A Life in Books with Suzie Tullett




This evening I am very happy to welcome author Suzie Tullett to my blog to take part in A Life in Books.  Suzie’s new book The Trouble with Words is released today through Bombshell Books.  Suzie has written a guest post which I have included in the introduction section about her books and writing.  May  I take this opportunity to wish her luck with the book, it looks fab and I will definitely be purchasing a copy.


Suzie Tullett My Life in Books Guest Feature

My writing career began when I got my MA in Television and Radio Scriptwriting. I was lucky enough to be chosen by the BBC for their New Writers’ Scheme, which gave me the opportunity to write for their long running series Doctors. Even though I enjoyed scriptwriting I eventually decided to try my hand at writing books, although looking back at my first novel Going Underground, I can see it’s definitely a transition piece. With its short, sharp chapters there’s no denying my scriptwriting background. It was a wonderful process to go through and writing that book taught me a lot.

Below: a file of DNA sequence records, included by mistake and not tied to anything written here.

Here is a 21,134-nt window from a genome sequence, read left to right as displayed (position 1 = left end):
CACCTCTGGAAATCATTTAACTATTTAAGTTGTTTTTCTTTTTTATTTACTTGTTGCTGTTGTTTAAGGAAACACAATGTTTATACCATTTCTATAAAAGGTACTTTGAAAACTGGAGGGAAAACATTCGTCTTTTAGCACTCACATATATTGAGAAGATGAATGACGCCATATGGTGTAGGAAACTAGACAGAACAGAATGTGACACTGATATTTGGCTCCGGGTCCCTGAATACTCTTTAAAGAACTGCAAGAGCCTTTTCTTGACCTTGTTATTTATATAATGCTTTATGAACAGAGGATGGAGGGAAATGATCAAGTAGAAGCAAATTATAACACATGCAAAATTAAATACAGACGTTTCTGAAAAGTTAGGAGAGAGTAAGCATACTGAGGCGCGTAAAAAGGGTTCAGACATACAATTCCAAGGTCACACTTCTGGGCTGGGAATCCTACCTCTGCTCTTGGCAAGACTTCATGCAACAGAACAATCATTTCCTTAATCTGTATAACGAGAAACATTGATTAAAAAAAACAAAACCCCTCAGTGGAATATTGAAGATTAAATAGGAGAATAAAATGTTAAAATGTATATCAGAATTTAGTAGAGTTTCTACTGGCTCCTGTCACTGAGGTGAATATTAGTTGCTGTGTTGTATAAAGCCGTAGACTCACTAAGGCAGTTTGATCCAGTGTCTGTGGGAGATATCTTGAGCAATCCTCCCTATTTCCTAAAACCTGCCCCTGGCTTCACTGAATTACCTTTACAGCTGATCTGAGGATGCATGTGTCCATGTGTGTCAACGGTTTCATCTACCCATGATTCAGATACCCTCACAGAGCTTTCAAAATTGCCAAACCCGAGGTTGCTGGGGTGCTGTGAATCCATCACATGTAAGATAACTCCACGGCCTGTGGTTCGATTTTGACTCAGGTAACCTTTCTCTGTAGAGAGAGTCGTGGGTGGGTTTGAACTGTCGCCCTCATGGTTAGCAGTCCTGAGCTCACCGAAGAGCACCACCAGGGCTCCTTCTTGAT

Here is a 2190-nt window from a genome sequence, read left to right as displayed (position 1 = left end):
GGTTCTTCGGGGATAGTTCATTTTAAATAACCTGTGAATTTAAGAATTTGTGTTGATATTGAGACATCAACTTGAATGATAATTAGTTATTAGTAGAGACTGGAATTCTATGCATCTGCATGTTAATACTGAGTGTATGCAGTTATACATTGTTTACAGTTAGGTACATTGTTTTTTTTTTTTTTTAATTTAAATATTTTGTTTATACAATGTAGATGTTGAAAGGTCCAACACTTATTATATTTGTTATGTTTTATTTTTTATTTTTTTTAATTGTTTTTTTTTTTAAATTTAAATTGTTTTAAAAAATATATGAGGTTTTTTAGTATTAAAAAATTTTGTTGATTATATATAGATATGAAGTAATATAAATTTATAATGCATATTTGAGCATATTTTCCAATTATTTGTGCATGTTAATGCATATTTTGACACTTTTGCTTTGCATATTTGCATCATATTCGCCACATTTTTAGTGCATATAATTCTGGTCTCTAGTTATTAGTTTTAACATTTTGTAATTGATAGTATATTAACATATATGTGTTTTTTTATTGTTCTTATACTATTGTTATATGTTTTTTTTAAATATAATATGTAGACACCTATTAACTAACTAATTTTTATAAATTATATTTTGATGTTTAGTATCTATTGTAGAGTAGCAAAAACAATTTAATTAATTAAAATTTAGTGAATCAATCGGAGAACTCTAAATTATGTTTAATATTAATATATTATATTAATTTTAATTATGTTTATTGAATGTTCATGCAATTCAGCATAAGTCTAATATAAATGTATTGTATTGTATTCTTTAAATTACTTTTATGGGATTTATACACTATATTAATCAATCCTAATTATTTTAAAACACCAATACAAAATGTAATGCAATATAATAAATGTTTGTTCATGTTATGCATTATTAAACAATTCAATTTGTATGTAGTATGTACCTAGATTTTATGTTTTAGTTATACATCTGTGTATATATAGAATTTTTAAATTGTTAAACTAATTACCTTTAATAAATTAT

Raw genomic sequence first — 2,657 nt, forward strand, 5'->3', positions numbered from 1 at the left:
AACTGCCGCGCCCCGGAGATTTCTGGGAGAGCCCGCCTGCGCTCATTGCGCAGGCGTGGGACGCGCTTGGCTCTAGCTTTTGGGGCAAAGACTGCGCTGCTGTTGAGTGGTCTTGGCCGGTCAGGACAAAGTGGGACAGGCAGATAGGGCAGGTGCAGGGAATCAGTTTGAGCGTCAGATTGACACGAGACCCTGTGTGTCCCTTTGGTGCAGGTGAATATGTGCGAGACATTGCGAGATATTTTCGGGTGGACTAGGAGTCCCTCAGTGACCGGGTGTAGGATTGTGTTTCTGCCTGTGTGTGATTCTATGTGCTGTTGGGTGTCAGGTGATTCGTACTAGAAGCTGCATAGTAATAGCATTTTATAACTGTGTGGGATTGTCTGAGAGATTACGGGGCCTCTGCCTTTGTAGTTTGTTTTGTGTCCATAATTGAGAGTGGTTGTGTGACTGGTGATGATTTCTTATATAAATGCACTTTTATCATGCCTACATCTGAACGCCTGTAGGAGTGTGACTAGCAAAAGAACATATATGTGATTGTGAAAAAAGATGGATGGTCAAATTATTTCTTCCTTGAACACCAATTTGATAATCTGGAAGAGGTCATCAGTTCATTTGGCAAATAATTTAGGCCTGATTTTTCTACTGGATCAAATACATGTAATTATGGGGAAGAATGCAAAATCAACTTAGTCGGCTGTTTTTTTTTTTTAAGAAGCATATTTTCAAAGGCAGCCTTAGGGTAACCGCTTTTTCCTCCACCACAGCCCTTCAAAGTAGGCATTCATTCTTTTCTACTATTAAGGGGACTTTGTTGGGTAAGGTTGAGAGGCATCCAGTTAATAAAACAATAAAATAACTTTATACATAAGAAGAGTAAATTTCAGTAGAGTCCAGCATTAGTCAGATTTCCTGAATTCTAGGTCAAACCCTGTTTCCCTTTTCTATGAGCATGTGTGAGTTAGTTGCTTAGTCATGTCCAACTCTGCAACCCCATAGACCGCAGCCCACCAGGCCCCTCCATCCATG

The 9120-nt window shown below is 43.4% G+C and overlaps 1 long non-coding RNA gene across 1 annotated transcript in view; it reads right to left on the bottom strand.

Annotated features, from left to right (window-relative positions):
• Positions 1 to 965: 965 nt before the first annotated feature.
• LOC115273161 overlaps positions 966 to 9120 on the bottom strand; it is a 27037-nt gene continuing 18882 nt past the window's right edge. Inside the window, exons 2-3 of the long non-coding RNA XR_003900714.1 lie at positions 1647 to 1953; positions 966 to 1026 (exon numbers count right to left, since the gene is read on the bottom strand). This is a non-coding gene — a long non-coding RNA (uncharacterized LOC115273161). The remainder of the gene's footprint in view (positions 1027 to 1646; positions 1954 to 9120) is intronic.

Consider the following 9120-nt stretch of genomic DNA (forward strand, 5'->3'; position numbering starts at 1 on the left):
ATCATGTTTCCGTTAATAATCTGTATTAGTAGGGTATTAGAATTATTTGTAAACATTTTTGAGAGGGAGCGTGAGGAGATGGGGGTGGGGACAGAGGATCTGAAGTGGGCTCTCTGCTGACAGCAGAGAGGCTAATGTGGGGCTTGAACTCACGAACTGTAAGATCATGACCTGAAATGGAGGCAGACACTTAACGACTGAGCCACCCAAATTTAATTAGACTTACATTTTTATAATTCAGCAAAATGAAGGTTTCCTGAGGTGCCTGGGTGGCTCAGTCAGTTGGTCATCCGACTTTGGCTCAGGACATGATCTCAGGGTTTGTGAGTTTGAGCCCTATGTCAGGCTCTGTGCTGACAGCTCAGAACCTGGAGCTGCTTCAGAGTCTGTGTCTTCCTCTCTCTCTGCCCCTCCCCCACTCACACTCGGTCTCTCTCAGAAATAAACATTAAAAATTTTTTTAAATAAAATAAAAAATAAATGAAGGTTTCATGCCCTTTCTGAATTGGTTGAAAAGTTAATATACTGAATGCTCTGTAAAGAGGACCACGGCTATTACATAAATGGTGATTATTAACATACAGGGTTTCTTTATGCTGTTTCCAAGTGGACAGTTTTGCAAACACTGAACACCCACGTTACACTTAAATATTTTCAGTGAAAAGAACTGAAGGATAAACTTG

I write contemporary humourous fiction and romantic comedy. For me, these genres best suit my voice. I like to write about real people, living real, everyday lives, but who are eccentric enough in their way of thinking to be different. Of course, this leaves them making choices their peers wouldn’t necessarily make, but I like to celebrate these differences, not shy away from them. I also like to make readers smile and what better way to do that, than by writing comedy. And because relationships are a part of all our lives in one way or another, why not include a bit of romance too?

So where do I pen these books of mine? I live in a tiny hamlet in the middle of the French countryside, along with my husband and two Greek rescue dogs, and in  truth, as long as I have a pencil and notebook the answer to this is anywhere and everywhere. When it comes to a first draft I like to write long hand, so you’ll often find me scribbling away at the local café. When it comes to typing everything up though, up until recently my desk sat in the corner of the lounge. However, I’m pleased to say that I now have a dedicated writing room. Nothing fancy, we converted an old oil store attached to the house, I know, an ambitious project for a couple of DIYers like my husband and myself, I’m pleased with the result. Now I can lock myself away without interruption.

You can find me on Facebook here https://www.facebook.com/Suzie-Tullett-Author-221204154583599/?ref=aymt_homepage_panel